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Oral: Metagenomics and the Phytobiome


Unravelling the sugarcane microbiome to resolve the Yellow Canopy Syndrome in Australia
K. HAMONTS (1), P. Trivedi (2), A. Garg (2), P. Holford (3), J. Grinyer (2), I. Anderson (2), B. Singh (2) (1) Hawkesbury Institute for the Environment, Australia; (2) Hawkesbury Institute for the Environment, Western Sydney University, Australia; (3) Sch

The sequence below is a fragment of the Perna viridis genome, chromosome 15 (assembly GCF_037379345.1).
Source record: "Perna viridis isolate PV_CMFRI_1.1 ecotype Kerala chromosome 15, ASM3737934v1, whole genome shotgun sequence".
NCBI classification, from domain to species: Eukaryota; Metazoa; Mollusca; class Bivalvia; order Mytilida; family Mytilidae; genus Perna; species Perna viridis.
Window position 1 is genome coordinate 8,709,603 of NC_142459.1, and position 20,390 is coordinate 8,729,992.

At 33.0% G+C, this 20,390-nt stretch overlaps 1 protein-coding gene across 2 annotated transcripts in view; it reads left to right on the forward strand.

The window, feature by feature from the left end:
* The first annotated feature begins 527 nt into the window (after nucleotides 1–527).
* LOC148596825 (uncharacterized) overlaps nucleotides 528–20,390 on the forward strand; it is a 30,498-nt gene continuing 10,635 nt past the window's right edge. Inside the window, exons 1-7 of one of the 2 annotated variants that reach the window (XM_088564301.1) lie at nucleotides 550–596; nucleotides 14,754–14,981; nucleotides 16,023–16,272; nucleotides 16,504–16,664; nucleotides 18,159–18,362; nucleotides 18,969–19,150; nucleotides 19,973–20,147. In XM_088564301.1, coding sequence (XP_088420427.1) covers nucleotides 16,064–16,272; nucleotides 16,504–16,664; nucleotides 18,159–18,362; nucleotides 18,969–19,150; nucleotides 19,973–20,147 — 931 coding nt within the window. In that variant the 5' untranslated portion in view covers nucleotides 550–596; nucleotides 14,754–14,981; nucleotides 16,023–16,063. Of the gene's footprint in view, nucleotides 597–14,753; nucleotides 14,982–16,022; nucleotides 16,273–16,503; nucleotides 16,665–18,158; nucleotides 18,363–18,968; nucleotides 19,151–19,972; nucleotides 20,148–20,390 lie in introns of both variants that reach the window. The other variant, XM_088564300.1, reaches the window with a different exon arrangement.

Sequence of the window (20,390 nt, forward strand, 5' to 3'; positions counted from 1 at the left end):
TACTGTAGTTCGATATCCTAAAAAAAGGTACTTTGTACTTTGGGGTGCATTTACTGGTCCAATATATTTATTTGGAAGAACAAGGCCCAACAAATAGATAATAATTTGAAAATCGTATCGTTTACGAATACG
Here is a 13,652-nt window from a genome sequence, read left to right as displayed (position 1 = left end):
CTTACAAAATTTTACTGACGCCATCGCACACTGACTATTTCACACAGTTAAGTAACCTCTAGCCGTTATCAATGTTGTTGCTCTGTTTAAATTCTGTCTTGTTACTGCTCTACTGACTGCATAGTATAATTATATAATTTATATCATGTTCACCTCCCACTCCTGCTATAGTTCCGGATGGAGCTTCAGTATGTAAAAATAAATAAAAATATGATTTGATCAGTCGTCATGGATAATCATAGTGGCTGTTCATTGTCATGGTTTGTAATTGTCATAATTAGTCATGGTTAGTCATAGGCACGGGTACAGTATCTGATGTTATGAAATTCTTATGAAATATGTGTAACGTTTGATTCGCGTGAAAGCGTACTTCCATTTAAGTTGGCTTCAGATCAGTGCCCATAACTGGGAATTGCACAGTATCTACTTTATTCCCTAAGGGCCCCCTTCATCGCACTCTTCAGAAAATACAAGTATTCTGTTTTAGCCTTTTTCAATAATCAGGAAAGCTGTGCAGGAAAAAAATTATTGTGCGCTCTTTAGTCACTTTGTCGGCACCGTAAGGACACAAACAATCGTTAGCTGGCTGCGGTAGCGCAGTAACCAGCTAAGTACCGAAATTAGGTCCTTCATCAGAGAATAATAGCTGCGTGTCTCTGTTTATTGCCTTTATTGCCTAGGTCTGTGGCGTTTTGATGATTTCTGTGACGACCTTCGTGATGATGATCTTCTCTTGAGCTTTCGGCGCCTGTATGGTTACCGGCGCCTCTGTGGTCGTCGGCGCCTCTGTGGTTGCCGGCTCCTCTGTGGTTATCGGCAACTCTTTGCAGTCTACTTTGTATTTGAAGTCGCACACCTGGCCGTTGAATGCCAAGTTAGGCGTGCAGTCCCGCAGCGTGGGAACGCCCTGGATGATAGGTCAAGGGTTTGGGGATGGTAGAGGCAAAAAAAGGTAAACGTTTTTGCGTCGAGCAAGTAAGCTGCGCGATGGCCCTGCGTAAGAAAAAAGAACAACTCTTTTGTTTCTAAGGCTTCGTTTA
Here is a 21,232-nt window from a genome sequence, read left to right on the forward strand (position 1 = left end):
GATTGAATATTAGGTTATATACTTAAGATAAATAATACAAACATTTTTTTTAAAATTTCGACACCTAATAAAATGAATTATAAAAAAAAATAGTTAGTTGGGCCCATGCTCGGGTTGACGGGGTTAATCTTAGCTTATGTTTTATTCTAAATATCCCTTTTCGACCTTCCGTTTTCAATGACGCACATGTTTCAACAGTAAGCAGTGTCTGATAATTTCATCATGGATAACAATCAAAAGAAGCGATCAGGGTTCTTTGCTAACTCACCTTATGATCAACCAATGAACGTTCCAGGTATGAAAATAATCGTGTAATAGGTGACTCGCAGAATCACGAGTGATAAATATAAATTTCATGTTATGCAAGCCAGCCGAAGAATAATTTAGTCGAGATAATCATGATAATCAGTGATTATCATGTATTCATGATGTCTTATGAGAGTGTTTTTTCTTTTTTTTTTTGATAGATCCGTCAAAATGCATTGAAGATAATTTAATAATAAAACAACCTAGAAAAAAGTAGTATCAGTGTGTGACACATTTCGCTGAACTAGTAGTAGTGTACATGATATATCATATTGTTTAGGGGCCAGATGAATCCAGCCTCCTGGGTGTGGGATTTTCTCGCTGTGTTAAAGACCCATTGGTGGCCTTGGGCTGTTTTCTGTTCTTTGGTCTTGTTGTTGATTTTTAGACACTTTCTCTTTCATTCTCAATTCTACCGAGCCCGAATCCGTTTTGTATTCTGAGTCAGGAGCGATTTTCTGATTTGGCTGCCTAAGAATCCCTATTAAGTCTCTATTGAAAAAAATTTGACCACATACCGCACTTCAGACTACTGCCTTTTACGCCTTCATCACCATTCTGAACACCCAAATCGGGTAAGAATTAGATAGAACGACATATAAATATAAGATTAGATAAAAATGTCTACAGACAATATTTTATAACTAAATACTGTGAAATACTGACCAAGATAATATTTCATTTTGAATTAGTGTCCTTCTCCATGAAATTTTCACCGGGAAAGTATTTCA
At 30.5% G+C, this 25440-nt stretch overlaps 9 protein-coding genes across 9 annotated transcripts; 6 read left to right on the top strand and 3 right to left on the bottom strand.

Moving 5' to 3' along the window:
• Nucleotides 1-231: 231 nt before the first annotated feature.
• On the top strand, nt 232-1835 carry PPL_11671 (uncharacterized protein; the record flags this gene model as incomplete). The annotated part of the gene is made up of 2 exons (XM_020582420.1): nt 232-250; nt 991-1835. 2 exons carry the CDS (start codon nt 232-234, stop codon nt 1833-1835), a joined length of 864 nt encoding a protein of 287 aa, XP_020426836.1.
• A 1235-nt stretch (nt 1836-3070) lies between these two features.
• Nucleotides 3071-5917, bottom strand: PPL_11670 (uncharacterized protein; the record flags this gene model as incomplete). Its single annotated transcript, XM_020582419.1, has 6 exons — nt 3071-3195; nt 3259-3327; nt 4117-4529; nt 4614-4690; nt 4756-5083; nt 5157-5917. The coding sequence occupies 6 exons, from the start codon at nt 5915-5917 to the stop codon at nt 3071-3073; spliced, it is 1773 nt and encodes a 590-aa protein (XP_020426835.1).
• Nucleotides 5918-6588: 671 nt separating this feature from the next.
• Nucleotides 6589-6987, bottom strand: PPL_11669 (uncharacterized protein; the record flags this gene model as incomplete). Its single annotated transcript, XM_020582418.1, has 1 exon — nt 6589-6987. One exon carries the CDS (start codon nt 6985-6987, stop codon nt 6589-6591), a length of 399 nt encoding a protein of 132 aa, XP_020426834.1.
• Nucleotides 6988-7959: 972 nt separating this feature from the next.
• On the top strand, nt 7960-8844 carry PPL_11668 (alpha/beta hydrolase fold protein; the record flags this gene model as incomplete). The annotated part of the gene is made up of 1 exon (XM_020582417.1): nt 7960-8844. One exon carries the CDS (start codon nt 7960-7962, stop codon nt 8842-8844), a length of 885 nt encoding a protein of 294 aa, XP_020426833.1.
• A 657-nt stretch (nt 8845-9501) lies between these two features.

Yellow Canopy Syndrome (YCS) is a largely undiagnosed condition impacting sugarcane crops in Queensland, Australia, causing yield losses up to 30%. Since the first observation of YCS near Cairns in 2012, the condition has spread to all major cane growing areas and is a critical issue for the industry. Key YCS symptoms differ from leaf yellowing due to drought stress, phytotoxicity, insect attack, known diseases, nutrient deficiency or natural maturing. Despite elimination of some potential causes, the causal agent of YCS remains unknown. We aim to determine the involvement of biotic interactions and soil nutritional health in YCS development. A microbiome-based approach using Illumina MiSeq and HiSeq was applied on 598 samples to reveal the complexity of organisms (bacteria, fungi, other eukaryotes, viruses) present in YCS-affected sugarcane and rhizosphere soil. Soil nutrient status and microbial enzyme activity were also determined and did not significantly differ between affected and healthy fields. Bacterial (>25000 OTUs) and fungal (>11000 OTUs) assemblages of leaves, stalks, roots and rhizosphere soils differed between asymptomatic vs. symptomatic plants, as well as some rhizosphere microbial functions. Community shifts with YCS appeared variety-specific, and to date few consistent bacterial and fungal and no viral signals associated with YCS emerged. We envision ongoing data mining may reveal potential causal agent(s) of YCS or management practices for YCS.